Wednesday, January 6, 2010

The Feast of the Epiphany

Photo by Nina Aldin Thune (with permission)

Yesterday, for Twelfth Night, I mentioned something about reversals. Now take a look at this excerpt from an Epiphany sermon by Katerina K Whitley:
[The magi] see the child with his mother. She is holding him on her lap as they kneel and bend to touch their foreheads to the ground. What is Mary thinking when she sees the gifts they offer? Does she feel a premonition when she smells the myrrh, an herb used for burial? Later in her life, will she stand at the foot of the terrible cross remembering that beautiful visit and the premonition of his death?

We can only guess. We only know that something remarkable happened on that day when the far east and the near east came together. But the gift to us is that the visit of the magi reveals something else that has as much meaning for our lives today as it did in that first year of the first century. The rich and the poor mingle in harmony in this story. The rich don’t withhold from the poor; they offer not only necessities, but luxury and beauty. For a few minutes, there is a strong hint of the kingdom of God the grown Jesus would proclaim—peace on earth, good will toward all people, mercy to the poor—the acknowledgment of the full humanity of the poor, of women, and of children (which was an alien concept in the ancient world). The rich, the educated, the respected are kneeling before a child and a mother, in a poor hamlet in Bethlehem.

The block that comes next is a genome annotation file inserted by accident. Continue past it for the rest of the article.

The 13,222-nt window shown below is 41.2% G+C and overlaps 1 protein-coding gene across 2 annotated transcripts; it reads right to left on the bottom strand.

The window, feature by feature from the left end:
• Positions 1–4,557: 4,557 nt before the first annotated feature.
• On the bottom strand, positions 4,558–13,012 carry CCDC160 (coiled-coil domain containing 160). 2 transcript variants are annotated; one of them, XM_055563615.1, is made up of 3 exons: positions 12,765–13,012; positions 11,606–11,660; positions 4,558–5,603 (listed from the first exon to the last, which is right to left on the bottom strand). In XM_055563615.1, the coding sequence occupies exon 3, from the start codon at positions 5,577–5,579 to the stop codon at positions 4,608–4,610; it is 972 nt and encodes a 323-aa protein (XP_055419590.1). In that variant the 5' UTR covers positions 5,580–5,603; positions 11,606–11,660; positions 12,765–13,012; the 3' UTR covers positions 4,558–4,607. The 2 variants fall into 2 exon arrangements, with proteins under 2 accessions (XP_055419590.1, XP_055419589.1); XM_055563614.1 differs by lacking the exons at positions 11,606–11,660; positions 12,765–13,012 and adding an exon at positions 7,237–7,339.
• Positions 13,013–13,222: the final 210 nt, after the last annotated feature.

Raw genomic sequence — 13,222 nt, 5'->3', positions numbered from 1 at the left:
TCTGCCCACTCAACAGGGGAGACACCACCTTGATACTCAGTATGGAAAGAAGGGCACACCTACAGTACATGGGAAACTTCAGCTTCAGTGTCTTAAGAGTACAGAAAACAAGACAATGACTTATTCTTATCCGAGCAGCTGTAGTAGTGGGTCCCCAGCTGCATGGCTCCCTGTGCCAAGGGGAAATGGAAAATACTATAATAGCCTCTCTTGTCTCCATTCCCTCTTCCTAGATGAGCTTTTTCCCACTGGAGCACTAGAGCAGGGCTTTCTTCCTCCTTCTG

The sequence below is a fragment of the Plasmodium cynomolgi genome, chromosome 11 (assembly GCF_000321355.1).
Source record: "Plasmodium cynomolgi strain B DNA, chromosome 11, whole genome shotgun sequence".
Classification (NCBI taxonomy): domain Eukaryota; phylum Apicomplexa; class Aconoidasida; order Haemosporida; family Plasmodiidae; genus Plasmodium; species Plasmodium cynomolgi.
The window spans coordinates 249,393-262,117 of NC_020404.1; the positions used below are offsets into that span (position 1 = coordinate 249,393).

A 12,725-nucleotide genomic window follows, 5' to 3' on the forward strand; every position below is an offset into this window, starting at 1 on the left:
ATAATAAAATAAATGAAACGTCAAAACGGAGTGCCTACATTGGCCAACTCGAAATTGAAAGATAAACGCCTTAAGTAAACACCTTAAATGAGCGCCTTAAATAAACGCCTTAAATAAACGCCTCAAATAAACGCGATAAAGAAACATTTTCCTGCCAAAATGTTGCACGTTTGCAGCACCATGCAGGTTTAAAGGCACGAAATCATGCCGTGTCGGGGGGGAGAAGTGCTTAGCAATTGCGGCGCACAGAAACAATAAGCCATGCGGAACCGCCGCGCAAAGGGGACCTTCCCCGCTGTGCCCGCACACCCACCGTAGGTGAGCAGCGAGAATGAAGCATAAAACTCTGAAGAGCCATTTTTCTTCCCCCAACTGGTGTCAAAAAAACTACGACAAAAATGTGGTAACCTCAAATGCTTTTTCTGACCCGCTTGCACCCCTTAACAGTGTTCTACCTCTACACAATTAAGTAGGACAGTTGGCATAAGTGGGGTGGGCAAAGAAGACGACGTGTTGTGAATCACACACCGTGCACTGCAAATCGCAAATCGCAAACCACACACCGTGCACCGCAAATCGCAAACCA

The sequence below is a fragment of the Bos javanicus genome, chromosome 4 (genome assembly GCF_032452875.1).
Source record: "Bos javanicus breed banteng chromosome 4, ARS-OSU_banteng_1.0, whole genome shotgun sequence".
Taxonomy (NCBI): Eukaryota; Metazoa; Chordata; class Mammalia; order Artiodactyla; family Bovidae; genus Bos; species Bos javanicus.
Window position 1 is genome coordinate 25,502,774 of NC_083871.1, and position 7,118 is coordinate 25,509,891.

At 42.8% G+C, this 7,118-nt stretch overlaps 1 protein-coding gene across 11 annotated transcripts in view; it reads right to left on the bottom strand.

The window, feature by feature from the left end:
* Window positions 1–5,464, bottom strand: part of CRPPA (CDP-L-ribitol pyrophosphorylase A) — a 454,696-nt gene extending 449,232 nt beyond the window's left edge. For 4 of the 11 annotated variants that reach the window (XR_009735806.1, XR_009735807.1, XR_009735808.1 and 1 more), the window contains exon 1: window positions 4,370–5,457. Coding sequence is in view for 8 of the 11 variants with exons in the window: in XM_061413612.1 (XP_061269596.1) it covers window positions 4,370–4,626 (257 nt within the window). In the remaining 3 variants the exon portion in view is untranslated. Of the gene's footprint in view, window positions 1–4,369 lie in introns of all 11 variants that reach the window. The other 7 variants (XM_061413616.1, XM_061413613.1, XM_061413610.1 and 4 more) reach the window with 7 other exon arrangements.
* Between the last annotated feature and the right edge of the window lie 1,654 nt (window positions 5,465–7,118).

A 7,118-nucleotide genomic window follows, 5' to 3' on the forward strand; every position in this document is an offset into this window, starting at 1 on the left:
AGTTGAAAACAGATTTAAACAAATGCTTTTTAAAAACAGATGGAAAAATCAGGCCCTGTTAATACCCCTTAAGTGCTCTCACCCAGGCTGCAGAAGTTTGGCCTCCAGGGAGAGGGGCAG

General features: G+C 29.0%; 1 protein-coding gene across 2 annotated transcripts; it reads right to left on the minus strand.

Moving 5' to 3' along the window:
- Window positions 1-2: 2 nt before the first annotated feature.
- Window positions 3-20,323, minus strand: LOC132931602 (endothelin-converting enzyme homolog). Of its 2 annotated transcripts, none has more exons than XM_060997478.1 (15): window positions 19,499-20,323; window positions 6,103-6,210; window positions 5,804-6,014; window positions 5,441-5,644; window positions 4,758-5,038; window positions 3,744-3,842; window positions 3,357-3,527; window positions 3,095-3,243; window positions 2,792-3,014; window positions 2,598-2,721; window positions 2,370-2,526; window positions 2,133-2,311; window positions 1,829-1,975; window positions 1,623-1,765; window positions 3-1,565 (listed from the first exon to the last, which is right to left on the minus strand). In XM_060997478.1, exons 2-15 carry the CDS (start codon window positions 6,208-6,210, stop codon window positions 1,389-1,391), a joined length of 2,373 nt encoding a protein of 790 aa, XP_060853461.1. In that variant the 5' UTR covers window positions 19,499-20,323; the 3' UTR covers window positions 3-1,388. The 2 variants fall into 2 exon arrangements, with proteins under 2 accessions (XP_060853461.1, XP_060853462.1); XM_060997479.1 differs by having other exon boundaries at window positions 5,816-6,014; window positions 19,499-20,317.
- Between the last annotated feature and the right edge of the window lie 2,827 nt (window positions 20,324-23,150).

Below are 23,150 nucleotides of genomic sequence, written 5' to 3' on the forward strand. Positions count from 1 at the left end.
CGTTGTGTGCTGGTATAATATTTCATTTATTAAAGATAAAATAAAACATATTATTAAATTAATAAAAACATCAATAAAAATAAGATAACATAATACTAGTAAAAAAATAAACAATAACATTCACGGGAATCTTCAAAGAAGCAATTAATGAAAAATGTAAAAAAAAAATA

So, once more we see how the Kingdom is about the valleys being exalted and the mountains and hills made low.


  1. I appreciate the clarity of your comment Sister. Thank you.

    annie c

  2. what the heck ARE frankincense and myrrh FOR, anyway?


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